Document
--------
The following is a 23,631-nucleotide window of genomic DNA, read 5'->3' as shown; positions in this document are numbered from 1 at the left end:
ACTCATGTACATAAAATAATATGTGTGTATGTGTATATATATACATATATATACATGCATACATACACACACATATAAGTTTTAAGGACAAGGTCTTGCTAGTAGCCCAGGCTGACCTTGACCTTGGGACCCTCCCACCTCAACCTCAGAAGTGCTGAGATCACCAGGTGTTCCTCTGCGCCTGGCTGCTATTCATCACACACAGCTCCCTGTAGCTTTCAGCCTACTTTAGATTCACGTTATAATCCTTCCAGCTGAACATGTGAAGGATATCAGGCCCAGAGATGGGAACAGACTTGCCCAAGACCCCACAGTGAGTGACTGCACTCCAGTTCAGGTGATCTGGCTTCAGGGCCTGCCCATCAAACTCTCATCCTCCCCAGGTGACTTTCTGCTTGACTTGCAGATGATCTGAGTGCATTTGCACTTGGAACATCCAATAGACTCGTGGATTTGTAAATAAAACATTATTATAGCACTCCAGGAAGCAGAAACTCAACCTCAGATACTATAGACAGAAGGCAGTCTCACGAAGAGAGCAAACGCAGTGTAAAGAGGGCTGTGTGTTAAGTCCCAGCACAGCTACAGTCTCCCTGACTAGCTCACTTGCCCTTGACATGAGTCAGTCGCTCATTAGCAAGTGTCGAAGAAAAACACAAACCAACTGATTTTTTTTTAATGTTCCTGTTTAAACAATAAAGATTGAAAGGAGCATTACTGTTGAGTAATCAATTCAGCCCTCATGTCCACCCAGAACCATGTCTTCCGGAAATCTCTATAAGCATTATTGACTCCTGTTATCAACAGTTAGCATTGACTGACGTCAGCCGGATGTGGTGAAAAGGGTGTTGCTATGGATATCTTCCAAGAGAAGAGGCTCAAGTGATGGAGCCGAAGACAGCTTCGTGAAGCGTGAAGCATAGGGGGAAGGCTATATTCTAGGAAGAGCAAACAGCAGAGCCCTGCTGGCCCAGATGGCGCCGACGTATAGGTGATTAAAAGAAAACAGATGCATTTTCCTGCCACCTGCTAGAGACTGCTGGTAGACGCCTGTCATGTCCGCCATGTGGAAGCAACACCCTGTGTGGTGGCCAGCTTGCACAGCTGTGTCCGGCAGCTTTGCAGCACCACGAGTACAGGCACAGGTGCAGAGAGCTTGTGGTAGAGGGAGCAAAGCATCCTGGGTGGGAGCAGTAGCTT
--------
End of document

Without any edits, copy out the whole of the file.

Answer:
The following is a 23,631-nucleotide window of genomic DNA, read 5'->3' as shown; positions in this document are numbered from 1 at the left end:
ACTCATGTACATAAAATAATATGTGTGTATGTGTATATATATACATATATATACATGCATACATACACACACATATAAGTTTTAAGGACAAGGTCTTGCTAGTAGCCCAGGCTGACCTTGACCTTGGGACCCTCCCACCTCAACCTCAGAAGTGCTGAGATCACCAGGTGTTCCTCTGCGCCTGGCTGCTATTCATCACACACAGCTCCCTGTAGCTTTCAGCCTACTTTAGATTCACGTTATAATCCTTCCAGCTGAACATGTGAAGGATATCAGGCCCAGAGATGGGAACAGACTTGCCCAAGACCCCACAGTGAGTGACTGCACTCCAGTTCAGGTGATCTGGCTTCAGGGCCTGCCCATCAAACTCTCATCCTCCCCAGGTGACTTTCTGCTTGACTTGCAGATGATCTGAGTGCATTTGCACTTGGAACATCCAATAGACTCGTGGATTTGTAAATAAAACATTATTATAGCACTCCAGGAAGCAGAAACTCAACCTCAGATACTATAGACAGAAGGCAGTCTCACGAAGAGAGCAAACGCAGTGTAAAGAGGGCTGTGTGTTAAGTCCCAGCACAGCTACAGTCTCCCTGACTAGCTCACTTGCCCTTGACATGAGTCAGTCGCTCATTAGCAAGTGTCGAAGAAAAACACAAACCAACTGATTTTTTTTTAATGTTCCTGTTTAAACAATAAAGATTGAAAGGAGCATTACTGTTGAGTAATCAATTCAGCCCTCATGTCCACCCAGAACCATGTCTTCCGGAAATCTCTATAAGCATTATTGACTCCTGTTATCAACAGTTAGCATTGACTGACGTCAGCCGGATGTGGTGAAAAGGGTGTTGCTATGGATATCTTCCAAGAGAAGAGGCTCAAGTGATGGAGCCGAAGACAGCTTCGTGAAGCGTGAAGCATAGGGGGAAGGCTATATTCTAGGAAGAGCAAACAGCAGAGCCCTGCTGGCCCAGATGGCGCCGACGTATAGGTGATTAAAAGAAAACAGATGCATTTTCCTGCCACCTGCTAGAGACTGCTGGTAGACGCCTGTCATGTCCGCCATGTGGAAGCAACACCCTGTGTGGTGGCCAGCTTGCACAGCTGTGTCCGGCAGCTTTGCAGCACCACGAGTACAGGCACAGGTGCAGAGAGCTTGTGGTAGAGGGAGCAAAGCATCCTGGGTGGGAGCAGTAGCTT